Tourism on course for record year

Tourism figures for the first half of 2014 have eclipsed all records, with the industry on course for its best ever year.

Air arrivals – the key metric for the health of the island’s tourism product – are up almost 10 percent on last year.

Five of the first six months of the year have seen record-breaking numbers of tourists arrive at Owen Roberts International Airport.

A total of 210,491 passengers arrived between January and June – the best ever for the first six months of the year.

The most tourists to touch down in Cayman in a single year is 354,807 in 2000. The statistics so far for this year put the island well on course to beat that record.

The impact is beginning to filter through to businesses across the island.

Ken Hydes, president of the Cayman Islands Tourism Association, said members were reporting brisk trade in the early part of the year.

“Anecdotally, hotels are full, car rentals are very active, water sports are doing pretty well, it looks good so far,” he said.

“Now is not the time for us to sit in the armchair and rest. People are making the Cayman Islands their sun and sea destination of choice and we need to make sure we earn their respect and keep their loyalty.

“We need to keep focusing on improving the experience they have, particularly on arrival and departure and make sure they become repeat visitors.”

He said the record numbers could be attributed to a combination of smart marketing by the Department of Tourism and CITA members, strong airlift into the island and the improving economic situation in the U.S., Cayman’s core market or tourism.

Brooke Meyer, director of sales and marketing, at the Holiday Inn resort, said room occupancy is on an upward curve.

She said the rebranding of the hotel from the Grand Caymanian had opened up a new marketing channel that was aiding both the hotel and the island.

“Being part of the Intercontinental Hotel group has made a big difference for us. It has been a very good six months.”

She said sports tourism – including the forthcoming CONCACAF tournament – is also helping keep the hotel busy in the typically lean late summer months.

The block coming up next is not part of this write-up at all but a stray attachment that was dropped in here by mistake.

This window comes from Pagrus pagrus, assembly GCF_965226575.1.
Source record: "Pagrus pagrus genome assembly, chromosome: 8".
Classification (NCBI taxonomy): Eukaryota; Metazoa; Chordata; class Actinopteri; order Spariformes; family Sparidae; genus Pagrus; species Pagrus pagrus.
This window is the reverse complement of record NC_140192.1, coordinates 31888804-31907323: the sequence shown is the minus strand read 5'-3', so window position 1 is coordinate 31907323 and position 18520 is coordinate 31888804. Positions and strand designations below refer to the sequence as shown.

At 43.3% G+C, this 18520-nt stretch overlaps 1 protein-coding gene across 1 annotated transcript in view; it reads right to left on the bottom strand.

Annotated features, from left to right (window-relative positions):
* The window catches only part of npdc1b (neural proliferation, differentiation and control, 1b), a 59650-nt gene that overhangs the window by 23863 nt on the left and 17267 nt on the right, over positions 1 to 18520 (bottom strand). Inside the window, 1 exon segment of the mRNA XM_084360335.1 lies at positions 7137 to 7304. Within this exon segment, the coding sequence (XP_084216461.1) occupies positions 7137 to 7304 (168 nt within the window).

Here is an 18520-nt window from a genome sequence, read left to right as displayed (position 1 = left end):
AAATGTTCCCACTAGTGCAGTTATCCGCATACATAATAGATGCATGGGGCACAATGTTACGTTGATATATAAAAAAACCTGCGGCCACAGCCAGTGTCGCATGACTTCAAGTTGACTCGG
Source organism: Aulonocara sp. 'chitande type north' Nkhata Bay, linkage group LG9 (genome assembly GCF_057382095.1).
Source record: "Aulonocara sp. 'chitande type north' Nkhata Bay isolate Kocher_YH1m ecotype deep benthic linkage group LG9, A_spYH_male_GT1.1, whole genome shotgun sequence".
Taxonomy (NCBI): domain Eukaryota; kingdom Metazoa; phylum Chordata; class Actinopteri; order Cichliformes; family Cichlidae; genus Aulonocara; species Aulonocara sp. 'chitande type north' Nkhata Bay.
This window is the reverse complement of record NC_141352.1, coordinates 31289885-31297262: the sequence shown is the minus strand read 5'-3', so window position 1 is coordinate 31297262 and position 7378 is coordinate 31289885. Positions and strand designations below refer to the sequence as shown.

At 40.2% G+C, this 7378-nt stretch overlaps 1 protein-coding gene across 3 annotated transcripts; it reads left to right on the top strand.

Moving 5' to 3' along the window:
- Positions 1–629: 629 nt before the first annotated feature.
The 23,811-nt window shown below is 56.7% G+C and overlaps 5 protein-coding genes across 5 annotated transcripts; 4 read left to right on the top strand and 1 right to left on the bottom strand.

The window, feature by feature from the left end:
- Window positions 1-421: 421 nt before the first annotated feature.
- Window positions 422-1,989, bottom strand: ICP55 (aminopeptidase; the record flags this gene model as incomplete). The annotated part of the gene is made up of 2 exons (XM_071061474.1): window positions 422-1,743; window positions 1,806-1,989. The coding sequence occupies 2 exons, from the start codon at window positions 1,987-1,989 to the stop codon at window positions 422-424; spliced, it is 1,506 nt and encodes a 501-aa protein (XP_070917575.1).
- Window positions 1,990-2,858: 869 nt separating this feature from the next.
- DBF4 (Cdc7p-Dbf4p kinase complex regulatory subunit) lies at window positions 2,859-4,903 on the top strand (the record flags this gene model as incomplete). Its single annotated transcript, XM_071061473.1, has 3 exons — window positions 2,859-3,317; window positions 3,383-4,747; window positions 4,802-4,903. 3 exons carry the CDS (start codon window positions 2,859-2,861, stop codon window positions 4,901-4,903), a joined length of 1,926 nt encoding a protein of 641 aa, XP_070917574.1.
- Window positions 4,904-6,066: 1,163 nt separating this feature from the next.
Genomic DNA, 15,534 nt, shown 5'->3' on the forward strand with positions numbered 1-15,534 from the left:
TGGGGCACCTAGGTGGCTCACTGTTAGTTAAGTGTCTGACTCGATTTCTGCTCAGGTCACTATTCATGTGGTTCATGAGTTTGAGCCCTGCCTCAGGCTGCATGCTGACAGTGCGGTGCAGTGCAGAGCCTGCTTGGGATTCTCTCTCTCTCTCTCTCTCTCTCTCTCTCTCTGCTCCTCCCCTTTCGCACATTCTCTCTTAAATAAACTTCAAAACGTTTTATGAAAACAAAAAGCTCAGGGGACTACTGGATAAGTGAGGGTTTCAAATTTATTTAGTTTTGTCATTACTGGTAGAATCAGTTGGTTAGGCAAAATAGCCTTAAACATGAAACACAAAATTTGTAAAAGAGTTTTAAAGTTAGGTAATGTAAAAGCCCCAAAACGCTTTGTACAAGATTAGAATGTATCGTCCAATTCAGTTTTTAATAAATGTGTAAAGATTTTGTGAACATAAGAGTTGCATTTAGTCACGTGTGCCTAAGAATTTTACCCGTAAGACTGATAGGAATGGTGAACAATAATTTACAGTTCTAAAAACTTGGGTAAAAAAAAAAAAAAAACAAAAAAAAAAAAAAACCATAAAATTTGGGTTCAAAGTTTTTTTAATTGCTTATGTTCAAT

On the cruise side, numbers are also up, though not quite so dramatically.

There were 861,517 cruise visitors reported in the first six months of 2014 compared with just under 800,000 for the same period last year, according to statistics published by the Department of Tourism.

The rebound in cruise tourism, which endured a difficult 2013, has yet to make a serious impact on the economy, according to Shaun Ebanks, deputy chairman of the Land and Sea Cooperative.

“I keep hearing about record numbers but we are not seeing much of it yet. It is certainly not filtering through to our members at this point,” Mr. Ebanks said.

He said the cruise statistics are key for his members, who rely heavily on the high volume of tourists supplied by the ships to fill island bus tours and trips to Stingray City and the Sandbar.

“We don’t really get that much from the on-island market currently, but that is something we are trying to work on,” he said.

The cooperative plans to open a new office in the hotel district on West Bay Road to help its members tap into stay-over tourism.

Tourism Minister Moses Kirkconnell said the increase in arrivals showed the “bold and proactive strategies” of the government were reaping rewards. He said partnership with the private sector including innovative marketing promotions had been key to the success.

“Such tactics, in addition to using Cayman Airways more strategically, are helping to bolster our competitive advantage and ensure that our Islands continue to be regarded as a popular and sought after destination. I congratulate and thank all concerned who are working incredibly hard to achieve these impressive results which continue to exceeded our air arrivals targets.”

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  1. So with this bright horizon for tourism, will the government step up to the bat for bringing this country into the 21st century with recycling efforts? We’re supposed to be a 1st world nation, yet we have the social consciousness of a 3rd world country. This post is coming from Cayman Brac where back in May, the Rotary Kiwanis came over to bolster the island’s support for recycling. When they came over, they told us the concrete pad outside the dump enclosure would be where the bin would be located so we could bring our recyclables. They also told us what recyclables were acceptable. To this date, we continue to have an empty concrete pad I have 4 huge bags of recyclables waiting for transport.